I was going to say, Mr. Speaker, that the provincial government has given further assistance to the fishermen in the way of bounties to aid in the construction of boats and new equipment, as the last speaker mentioned, and the fishermen in that part of the country have been greatly encouraged by the aid they have received.

I heartily approve of this resolution, and I hope the government will give it very serious consideration. I believe in order that the conditions of the fishermen, more especially in the district from which I come, on the north shore of the St. Lawrence, should be improved, there should be more cooperation between the provincial and federal governments. Three years ago in this house I had occasion to bring in a resolution asking the present government to cooperate with the provincial government. At one time it was suggested that a certain school be established in the Gaspe peninsula in order

Deep Sea Fisheries

to help the fishermen, but up to the present I do not think this proposition has been materially advanced. I know it is a difficult question, but the provincial government have done their share to develop the fishing industry of the province. The government have spent their own money, since they have control of the fisheries, but with more help needed to-day the provincial government are not in a position to contribute what is needed in the circumstances. For all these reasons I wish to support the motion of the hon. member for Gloucester (Mr. Veniot). I congratulate him, and I hope the government will accept the motion and grant the request.

Topic:   DEEP SEA FISHERIES
Subtopic:   FACILITIES FOR REFRIGERATION AND DISTRIBUTION OF BAIT
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CON

Felix Patrick Quinn

Conservative (1867-1942)

Mr. F. P. QUINN (Halifax):

Mr. Speaker, I will not delay the house for very long. I just wish to congratulate the hon. member for Gloucester (Mr. Veniot) for having brought in this resolution. I consider that the time that has been devoted to the discussion of this question has been spent very profitably, since it has brought to the attention of parliament and the country the deplorable condition of the fishermen, particularly in the maritime provinces. I believe, with another hon. member who has spoken, that the resolution does not go quite far enough. I think it should have further consideration and should be thoroughly discussed before the fisheries committee. Following that a report could be presented by that committee to parliament and some action taken by the government looking to the improvement of conditions generally among our fishermen.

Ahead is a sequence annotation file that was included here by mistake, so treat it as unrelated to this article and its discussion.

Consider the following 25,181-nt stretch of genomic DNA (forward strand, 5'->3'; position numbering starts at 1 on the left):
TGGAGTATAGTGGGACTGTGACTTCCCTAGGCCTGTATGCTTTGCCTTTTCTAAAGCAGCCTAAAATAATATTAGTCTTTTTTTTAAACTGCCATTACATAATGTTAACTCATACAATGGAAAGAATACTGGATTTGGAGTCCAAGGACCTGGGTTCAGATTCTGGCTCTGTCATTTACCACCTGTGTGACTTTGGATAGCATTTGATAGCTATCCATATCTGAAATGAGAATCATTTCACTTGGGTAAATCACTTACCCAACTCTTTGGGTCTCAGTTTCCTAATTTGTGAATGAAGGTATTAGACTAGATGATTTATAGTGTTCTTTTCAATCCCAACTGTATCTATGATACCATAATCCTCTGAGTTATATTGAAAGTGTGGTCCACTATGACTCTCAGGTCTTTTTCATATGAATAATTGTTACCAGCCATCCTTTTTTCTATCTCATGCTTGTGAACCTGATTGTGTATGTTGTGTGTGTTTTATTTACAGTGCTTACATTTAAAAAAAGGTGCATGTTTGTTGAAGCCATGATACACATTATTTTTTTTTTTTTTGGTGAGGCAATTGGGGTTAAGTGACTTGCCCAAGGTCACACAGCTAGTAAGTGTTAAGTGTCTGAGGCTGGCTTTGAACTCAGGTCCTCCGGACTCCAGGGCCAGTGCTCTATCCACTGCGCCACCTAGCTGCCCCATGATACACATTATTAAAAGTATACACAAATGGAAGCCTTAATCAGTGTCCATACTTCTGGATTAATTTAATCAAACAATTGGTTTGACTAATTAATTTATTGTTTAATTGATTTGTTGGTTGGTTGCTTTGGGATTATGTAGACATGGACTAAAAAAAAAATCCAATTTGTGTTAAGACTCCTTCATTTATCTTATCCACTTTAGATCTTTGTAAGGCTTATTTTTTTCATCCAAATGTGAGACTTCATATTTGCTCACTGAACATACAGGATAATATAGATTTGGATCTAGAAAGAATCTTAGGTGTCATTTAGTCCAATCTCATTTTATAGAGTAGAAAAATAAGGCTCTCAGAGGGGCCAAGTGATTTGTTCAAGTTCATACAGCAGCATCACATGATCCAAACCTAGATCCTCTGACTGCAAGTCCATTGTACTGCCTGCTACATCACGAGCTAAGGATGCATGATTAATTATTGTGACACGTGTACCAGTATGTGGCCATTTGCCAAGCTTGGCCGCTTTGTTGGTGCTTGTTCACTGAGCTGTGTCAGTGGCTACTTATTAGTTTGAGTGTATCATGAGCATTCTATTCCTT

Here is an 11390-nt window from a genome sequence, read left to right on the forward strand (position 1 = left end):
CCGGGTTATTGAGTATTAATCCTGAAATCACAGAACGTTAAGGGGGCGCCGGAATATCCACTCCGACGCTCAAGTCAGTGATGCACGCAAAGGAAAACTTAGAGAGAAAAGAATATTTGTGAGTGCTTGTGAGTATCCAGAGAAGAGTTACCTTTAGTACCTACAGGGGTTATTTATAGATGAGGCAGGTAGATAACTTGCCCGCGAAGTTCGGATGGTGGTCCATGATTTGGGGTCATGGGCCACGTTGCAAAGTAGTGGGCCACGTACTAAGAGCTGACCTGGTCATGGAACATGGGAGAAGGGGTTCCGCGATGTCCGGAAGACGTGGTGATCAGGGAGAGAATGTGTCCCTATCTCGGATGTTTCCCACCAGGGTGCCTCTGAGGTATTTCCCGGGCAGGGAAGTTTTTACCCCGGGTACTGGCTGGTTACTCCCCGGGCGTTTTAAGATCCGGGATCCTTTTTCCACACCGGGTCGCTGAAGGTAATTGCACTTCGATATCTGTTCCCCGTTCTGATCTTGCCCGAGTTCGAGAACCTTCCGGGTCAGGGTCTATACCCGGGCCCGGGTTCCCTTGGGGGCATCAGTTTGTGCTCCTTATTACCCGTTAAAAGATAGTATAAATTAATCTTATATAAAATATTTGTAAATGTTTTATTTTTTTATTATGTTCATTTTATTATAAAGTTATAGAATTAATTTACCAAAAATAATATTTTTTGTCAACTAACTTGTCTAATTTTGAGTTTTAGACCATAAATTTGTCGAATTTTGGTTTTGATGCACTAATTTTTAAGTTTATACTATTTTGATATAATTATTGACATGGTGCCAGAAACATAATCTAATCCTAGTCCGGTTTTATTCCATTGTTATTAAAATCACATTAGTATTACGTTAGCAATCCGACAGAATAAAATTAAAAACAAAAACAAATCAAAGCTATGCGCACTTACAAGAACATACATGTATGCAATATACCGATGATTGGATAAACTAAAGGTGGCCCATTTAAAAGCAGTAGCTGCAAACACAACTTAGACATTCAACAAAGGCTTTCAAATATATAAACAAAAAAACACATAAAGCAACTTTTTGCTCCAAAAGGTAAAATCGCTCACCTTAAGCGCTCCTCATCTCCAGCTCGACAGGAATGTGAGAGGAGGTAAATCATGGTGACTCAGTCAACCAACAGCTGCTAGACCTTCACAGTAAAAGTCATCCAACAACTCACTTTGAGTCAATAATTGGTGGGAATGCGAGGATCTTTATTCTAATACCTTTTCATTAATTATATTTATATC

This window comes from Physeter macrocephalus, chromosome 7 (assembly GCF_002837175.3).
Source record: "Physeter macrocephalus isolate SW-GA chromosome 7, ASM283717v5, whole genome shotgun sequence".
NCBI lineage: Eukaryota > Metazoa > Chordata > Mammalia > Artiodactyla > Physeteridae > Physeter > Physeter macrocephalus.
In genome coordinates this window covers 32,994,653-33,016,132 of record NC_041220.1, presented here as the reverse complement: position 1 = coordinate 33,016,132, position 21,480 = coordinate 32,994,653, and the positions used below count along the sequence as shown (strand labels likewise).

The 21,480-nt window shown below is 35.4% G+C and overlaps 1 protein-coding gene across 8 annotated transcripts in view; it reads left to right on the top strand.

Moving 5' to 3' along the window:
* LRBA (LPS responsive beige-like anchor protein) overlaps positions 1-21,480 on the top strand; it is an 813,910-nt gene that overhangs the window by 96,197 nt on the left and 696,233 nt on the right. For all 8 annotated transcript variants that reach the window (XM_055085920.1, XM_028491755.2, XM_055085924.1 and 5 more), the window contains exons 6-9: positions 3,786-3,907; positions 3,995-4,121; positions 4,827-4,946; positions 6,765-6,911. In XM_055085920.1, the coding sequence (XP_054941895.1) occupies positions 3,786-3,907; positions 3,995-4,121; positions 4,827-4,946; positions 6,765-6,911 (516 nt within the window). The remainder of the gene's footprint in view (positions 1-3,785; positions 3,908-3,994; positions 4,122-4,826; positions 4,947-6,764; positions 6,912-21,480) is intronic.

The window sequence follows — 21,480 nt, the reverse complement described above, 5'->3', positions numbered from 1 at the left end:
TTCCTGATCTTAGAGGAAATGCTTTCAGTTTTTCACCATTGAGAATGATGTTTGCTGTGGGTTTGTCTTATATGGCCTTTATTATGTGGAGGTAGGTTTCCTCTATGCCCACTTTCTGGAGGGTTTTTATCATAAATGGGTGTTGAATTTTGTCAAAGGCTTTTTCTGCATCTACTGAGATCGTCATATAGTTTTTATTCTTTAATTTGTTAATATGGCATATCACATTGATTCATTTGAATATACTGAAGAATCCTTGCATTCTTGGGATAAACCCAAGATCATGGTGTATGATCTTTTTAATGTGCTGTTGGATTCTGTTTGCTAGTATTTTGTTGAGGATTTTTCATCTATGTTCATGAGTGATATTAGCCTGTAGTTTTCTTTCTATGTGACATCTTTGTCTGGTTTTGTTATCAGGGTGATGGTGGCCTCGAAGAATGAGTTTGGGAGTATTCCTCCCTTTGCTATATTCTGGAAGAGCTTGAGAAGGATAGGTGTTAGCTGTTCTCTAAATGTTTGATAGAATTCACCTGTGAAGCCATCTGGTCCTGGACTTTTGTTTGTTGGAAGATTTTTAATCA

Topic:   DEEP SEA FISHERIES
Subtopic:   FACILITIES FOR REFRIGERATION AND DISTRIBUTION OF BAIT
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CON

Grote Stirling (Minister of Fisheries; Minister of National Defence)

Conservative (1867-1942)

Hon. GROTE STIRLING (Acting Minister of Fisheries):

Mr. Speaker, the hon. member for Gloucester (Mr. Veniot) brings to the attention of the house 'his suggestion for the improvement of conditions in the fishing industry on the Atlantic coast. He suggests the establishment at important centres of a number of refrigerator plants adequate to meet the needs of the industry, and at the same time he desires that consideration be given to the best method of distribution of the bait required. In his remarks he has explained that he wishes this to be done entirely at the expense of the taxpayers. He did not make it clear whether that applied to the distribution required as well as to the building of the refrigerator plants but it is obvious that if the refrigerator plants are not dotted along the coast at close intervals the distribution necessary will be much more expensive.

The policy of the government as illustrated by its introduction of the Natural Products Marketing Act-which covers products of the